• On December 10, I had a two level anterior fusion of L4-S1 with instrumentation (posterior). My neurosurgeon used interbody cages with BMP. He told me this has been his standard for this type of surgery for years. In some ways it seems a little surreal that there is such a magic substance as BMP. I am certainly glad to have been able to avoid the bone harvesting procedure that some go through. I am not sure however that I would say my surgical stay was shorter (5 days) or pain less than other fusion procedures. I am very hopeful that BMP will be the magic glue that holds my vertebrae together strongly for years to come.

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  • It's funny that I just discovered this and you both know about it. Geez, I'm out of touch.

    RichT, yes, I'm moving forward, slowly and painfully, but I'm moving forward. Each day is one step closer to that magical day when I don't have any more pain and don't even think about my derned neck. I'm glad the ESI's are working for you. If you don't have to be cut open, that's the best thing. I'll PM you for the info. The person who referred me to my surgeon (who I just love) told me that he added something to the donor bone, but I don't remember what he said it was and forgot to ask my surgeon. I'll ask him at my next appt. Jan 21.

    Susan, wow, the standard for years? I'm very interested to see how you progress in your healing. I'll keep my fingers crossed for ya.

    You both have a great new year and here's to a pain-free 2009!
  • My surgeon used BMP for my fusion. At my 3 month post-op appointment, there was no clear sign of fusion yet in the x-rays, but my surgeon was still pleased with my progress.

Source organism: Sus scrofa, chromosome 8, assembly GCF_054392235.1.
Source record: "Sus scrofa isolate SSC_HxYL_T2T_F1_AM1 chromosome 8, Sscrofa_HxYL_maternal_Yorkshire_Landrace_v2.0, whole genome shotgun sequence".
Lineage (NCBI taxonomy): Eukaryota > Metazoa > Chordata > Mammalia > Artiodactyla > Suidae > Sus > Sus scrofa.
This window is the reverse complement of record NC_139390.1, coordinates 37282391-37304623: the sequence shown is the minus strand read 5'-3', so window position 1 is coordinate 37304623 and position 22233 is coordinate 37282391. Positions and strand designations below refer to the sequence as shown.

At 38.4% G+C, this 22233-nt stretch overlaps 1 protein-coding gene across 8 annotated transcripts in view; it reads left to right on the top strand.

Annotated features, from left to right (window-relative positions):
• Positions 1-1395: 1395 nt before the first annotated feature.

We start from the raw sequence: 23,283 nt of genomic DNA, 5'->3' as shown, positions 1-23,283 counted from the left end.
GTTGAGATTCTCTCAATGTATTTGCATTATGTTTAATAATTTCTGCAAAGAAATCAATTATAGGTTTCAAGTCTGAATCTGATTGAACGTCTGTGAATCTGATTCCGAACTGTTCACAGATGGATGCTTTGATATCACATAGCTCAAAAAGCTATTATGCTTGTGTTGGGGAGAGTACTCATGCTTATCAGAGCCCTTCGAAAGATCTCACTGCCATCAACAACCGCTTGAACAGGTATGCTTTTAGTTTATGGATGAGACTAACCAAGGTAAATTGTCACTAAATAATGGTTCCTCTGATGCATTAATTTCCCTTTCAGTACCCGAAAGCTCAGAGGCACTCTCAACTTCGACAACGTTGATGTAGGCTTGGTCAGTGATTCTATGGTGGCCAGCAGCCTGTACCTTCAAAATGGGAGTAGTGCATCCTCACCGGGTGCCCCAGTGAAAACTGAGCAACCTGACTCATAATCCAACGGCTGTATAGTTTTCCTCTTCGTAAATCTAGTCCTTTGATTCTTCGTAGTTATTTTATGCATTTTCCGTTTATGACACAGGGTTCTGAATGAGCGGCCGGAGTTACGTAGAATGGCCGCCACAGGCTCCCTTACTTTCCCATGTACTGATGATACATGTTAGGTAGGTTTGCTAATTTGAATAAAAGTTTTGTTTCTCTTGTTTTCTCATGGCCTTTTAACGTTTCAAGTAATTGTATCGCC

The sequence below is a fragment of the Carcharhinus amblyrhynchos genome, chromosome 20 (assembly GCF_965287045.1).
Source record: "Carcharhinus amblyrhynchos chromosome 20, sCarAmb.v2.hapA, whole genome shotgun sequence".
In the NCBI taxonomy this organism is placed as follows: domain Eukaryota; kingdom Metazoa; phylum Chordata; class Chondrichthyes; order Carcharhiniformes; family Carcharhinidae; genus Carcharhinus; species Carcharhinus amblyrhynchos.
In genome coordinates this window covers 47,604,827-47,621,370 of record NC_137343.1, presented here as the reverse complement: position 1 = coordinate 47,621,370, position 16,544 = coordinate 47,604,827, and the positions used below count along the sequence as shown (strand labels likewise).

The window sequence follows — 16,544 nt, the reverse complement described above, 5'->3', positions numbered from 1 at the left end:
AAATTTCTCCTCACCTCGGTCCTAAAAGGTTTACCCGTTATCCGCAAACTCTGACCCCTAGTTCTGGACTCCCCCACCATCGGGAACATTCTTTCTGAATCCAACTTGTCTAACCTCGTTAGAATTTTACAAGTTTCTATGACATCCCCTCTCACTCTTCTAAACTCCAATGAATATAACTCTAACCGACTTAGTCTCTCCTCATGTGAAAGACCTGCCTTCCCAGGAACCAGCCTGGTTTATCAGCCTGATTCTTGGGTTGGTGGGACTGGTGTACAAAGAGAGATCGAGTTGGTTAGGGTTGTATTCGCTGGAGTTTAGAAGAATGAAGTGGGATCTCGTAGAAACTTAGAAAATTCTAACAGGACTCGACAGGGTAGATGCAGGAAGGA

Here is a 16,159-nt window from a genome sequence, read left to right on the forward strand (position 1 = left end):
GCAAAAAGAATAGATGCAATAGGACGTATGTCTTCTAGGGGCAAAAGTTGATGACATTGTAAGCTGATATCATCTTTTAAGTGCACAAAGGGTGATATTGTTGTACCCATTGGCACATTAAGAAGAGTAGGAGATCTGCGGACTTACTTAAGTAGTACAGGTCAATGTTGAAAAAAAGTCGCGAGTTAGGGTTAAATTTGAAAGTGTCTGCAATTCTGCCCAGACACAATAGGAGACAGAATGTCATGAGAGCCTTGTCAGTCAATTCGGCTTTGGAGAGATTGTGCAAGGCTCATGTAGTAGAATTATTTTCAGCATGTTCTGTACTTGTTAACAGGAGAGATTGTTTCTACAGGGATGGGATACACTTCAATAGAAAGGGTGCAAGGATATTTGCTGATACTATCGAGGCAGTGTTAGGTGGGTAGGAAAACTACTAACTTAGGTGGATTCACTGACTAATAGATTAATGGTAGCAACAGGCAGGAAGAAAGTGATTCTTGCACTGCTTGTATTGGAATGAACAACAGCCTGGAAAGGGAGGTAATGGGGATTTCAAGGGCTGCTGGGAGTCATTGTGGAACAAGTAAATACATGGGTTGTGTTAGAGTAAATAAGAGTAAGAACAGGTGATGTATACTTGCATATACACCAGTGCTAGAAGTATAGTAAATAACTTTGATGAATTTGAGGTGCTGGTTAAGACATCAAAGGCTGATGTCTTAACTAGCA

I don't think it shortened my hospital stay (surgery Monday AM, home Wednesday afternoon), which seems to be consistent with other non-BMP patients. I don't know if my pain level was less because BMP was used. My actual surgery was shorter (1.5 hours) because my surgeon used facet bolts instead of rods and screws.

    It seems that BMP can be a very good thing, if used correctly by a trained doctor. However, there are also BMP horror stories where the BMP overgrows the intended area and possibly grows bone on nerves. I think this primary happens when too much BMP is used, or BMP is otherwise misued. It also may happen when untrained doctors try to use it.
  • Holy cow,you sound like a drug rep for BMP! :)

    Seriously, BMP use is not to be taken lightly. In an ealier post, I posted the link to the FDA's website containing the package insert about BMP. You can go to the FDA's website and also read about physician's who have voluntarily reported complications from BMP.

    Whether from using too much, incorrectly applying it, or overpacking the cages, BMP has not caused me to fuse(18 months later) and has caused bone to grow on my nerve roots(I had a two level TLIF.) I attempted to cut off my leg at one point postop fusion because the pain was worse than preop. I was suicidal every day for months. Only the thought of what would happen to my children kept me from killing myself. The pain was horrible, even on max dose of Lyrica.